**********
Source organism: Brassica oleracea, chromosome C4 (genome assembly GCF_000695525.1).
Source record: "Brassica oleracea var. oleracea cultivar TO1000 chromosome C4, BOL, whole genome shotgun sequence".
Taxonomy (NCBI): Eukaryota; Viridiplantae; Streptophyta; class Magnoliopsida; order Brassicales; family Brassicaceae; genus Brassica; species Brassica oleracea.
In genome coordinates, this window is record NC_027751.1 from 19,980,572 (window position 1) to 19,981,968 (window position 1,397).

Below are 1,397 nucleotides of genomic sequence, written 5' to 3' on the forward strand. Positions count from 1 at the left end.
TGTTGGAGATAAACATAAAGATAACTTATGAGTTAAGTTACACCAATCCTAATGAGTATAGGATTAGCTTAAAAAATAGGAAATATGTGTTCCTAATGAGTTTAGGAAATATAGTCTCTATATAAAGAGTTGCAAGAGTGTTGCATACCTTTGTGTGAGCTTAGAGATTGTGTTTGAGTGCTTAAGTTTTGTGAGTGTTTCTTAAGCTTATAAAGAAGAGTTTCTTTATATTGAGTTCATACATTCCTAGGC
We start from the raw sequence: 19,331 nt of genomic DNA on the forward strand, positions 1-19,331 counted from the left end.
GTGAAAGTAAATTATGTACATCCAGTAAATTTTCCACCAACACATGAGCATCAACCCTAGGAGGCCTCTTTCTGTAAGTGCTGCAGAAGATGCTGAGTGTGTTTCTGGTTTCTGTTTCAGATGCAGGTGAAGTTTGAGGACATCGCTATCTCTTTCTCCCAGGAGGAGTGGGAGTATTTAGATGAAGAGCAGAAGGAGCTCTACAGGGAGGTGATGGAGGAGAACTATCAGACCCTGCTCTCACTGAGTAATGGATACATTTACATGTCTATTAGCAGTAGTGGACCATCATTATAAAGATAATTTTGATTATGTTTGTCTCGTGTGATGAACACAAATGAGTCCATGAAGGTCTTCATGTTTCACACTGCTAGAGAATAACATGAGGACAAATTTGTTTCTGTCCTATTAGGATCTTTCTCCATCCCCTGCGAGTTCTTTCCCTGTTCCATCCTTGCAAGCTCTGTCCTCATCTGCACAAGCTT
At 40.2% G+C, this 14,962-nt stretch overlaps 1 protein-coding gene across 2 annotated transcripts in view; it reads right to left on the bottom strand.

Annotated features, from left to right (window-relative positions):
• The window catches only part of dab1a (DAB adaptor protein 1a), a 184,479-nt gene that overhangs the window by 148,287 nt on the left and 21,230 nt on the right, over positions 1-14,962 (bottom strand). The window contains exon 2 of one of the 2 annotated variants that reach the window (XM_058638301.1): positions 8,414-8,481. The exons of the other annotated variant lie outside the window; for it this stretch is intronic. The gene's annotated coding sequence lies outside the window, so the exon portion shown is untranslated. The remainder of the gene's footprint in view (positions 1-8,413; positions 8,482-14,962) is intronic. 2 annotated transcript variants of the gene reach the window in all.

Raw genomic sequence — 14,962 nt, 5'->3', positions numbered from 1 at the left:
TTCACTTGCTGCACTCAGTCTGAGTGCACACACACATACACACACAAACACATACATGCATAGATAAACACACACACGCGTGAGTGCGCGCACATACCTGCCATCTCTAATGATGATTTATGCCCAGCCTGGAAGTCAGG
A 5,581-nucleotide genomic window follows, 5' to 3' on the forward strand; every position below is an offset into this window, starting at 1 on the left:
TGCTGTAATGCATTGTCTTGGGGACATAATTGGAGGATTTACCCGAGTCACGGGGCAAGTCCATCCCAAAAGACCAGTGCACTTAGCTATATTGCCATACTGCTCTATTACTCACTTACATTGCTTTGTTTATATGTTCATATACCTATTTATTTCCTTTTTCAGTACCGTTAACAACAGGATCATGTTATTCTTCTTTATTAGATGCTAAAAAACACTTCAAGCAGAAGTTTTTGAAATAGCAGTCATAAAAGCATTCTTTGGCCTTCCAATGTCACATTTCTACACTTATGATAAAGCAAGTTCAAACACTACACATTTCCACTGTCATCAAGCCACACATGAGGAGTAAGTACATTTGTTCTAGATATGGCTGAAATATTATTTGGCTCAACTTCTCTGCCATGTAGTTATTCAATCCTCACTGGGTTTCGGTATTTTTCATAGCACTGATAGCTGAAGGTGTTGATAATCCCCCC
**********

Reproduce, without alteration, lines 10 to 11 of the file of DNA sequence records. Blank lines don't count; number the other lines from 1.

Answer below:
Annotated features, from left to right (window-relative positions):
• The window catches only part of dab1a (DAB adaptor protein 1a), a 184,479-nt gene that overhangs the window by 148,287 nt on the left and 21,230 nt on the right, over positions 1-14,962 (bottom strand). The window contains exon 2 of one of the 2 annotated variants that reach the window (XM_058638301.1): positions 8,414-8,481. The exons of the other annotated variant lie outside the window; for it this stretch is intronic. The gene's annotated coding sequence lies outside the window, so the exon portion shown is untranslated. The remainder of the gene's footprint in view (positions 1-8,413; positions 8,482-14,962) is intronic. 2 annotated transcript variants of the gene reach the window in all.